Bellevue to hold public hearing on new budget proposal

Bellevue Council will hold a hearing Monday on the borough’s proposed 2018-19 budget, which has undergone a few substantive changes since its inception and presentation by Mayor Emily Marburger in October. The proposed full-time paid fire chief position has been eliminated, the street repair budget has been increased, but the large salary increases remain part of the spending plan.

Bellevue’s home rule charter requires a strange budget adoption procedure that begins with the presentation of a proposed budget by the mayor. Council then takes the budget and can change it completely before presenting it to the public as the borough’s official proposed budget for the new year. Council then must hold a public hearing on the budget, which will occur Monday at 6:30 p.m. If there are no substantive changes, the budget can be adopted at the council meeting on Dec. 27.

The current budget proposal totals $9,853,267.41, and maintains the borough’s current property tax millage rate of 4.89.

Council quickly eliminated perhaps the most controversial expenditure proposed by the mayor, which was some $100,000 to cover the cost of hiring a full-time fire chief that would manage both the paid and volunteer fire departments as well as the code enforcement office. Facing numerous fundamental challenges to its implementation, the plan did not survive council review.

Also altered by council was the mayor’s proposal to reduce the road repair budget from about $350,000 to $220,000 so that money could be put into resolving other infrastructure issues such as sinkholes. The road repair line item now stands at $375,000, although it is expected that about $100,000 of that amount will come from Columbia Gas as the borough continues the program of coordinating road repairs with gas line replacement.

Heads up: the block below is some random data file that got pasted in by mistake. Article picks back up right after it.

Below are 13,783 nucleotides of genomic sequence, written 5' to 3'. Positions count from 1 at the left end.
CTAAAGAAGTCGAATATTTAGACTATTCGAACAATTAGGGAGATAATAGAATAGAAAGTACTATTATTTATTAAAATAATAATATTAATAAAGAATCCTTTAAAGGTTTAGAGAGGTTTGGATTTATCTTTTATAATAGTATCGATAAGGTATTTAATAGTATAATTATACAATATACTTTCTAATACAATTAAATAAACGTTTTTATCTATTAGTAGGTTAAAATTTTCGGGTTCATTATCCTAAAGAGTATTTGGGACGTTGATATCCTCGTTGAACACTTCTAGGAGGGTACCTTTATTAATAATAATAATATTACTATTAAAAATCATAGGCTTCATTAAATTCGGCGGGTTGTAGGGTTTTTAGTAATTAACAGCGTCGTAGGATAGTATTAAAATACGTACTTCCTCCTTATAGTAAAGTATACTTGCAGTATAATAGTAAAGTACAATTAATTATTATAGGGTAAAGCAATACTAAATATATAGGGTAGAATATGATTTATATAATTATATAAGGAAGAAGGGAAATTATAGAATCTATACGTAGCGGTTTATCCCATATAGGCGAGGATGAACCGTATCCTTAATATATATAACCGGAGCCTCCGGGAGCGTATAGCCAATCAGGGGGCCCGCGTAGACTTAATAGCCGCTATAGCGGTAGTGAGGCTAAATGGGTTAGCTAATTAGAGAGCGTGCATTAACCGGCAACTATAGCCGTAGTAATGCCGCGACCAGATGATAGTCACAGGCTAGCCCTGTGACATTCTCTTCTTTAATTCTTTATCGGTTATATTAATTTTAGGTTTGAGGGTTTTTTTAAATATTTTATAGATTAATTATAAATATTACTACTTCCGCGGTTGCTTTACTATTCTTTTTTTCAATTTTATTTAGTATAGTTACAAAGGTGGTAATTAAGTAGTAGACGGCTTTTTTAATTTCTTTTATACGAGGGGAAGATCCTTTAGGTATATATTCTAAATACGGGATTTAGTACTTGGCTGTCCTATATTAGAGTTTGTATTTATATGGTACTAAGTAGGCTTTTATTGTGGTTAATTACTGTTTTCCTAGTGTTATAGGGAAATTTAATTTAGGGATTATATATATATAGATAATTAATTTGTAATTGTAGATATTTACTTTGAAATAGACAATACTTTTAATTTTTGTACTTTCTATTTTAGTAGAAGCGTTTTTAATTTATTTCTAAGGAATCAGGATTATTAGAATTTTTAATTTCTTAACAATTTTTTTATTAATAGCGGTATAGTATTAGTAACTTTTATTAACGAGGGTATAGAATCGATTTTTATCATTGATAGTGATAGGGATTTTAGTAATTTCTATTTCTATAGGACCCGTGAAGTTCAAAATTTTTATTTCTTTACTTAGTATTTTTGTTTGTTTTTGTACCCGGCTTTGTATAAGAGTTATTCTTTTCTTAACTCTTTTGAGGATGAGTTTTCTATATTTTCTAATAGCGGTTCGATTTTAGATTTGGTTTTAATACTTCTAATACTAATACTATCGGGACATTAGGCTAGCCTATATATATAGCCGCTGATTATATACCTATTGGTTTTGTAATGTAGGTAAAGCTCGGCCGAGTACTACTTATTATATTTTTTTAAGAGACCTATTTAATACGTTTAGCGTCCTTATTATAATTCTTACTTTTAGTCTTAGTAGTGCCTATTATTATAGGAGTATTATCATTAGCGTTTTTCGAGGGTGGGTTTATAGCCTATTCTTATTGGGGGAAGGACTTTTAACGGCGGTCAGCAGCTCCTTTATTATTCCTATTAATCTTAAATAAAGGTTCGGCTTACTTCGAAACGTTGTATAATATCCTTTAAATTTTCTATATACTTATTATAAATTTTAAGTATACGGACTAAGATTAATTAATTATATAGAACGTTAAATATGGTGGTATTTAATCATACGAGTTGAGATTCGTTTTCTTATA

Council, however, agreed with the mayor that both the director of administrative services and the public works supervisor should be paid a great deal more to bring their salaries into line with similar positions in the state. The DAS salary will go from $67,249.42 to $80,000 in 2019, while the salary of the DPW supervisor will increase from $61,000 to $72,000, just slightly less than the $75,000 proposed by the mayor.

Another personnel increase will be in the administrative offices, where council has proposed changing a part-time employee to full-time status with benefits.

Council members Linda Woshner and Glenn Pritchard voted against moving forward with this budget. Woshner said that she is concerned about the large salary increases in light of the fact that the borough is facing two mandated, and costly, capital projects at East and West Bellevue Station to meet state and federal pollution laws. She said she would like to see the salary money channeled into the capital budget.

Pritchard said that there were a number of line item expenditures that had been questioned, and council has not yet received information on whether the funds are needed in those areas. His major problem with the budget, however, is that it does not include the increased support requested by the volunteer fire company. With volunteerism down in fire companies across the country, he said, the companies are now forced to spend valuable training time in fund-raising efforts to pay for equipment, utilities, etc.

When a similar situation was faced in Ohio Township a few years back, the township implemented a .5 mill property tax dedicated to the volunteer fire company. Pritchard said that he does not want to see Bellevue’s taxes increased, but would like to see the borough contribute more to the company. He also noted that state law now allows municipalities to offer property tax credits to volunteer fire fighters, something several local municipalities have already done.

Council president Tom Fodi agreed that it would be nice to see the borough take some of the fund-raising burden off the volunteers, emphasizing the word “some.”

Overall, Fodi said, he is “fairly satisfied” with the budget. “My goals were to invest in personnel and infrastructure,” he said. “I believe over the past few years we have experienced the results of good managers, particularly [the DAS and DPW supervisor], and have made big strides in doing massive infrastructure repair.”

“My goals were to double down in those two areas,” he said, “in hope of seeing an exponential increase in our productivity and effectiveness.”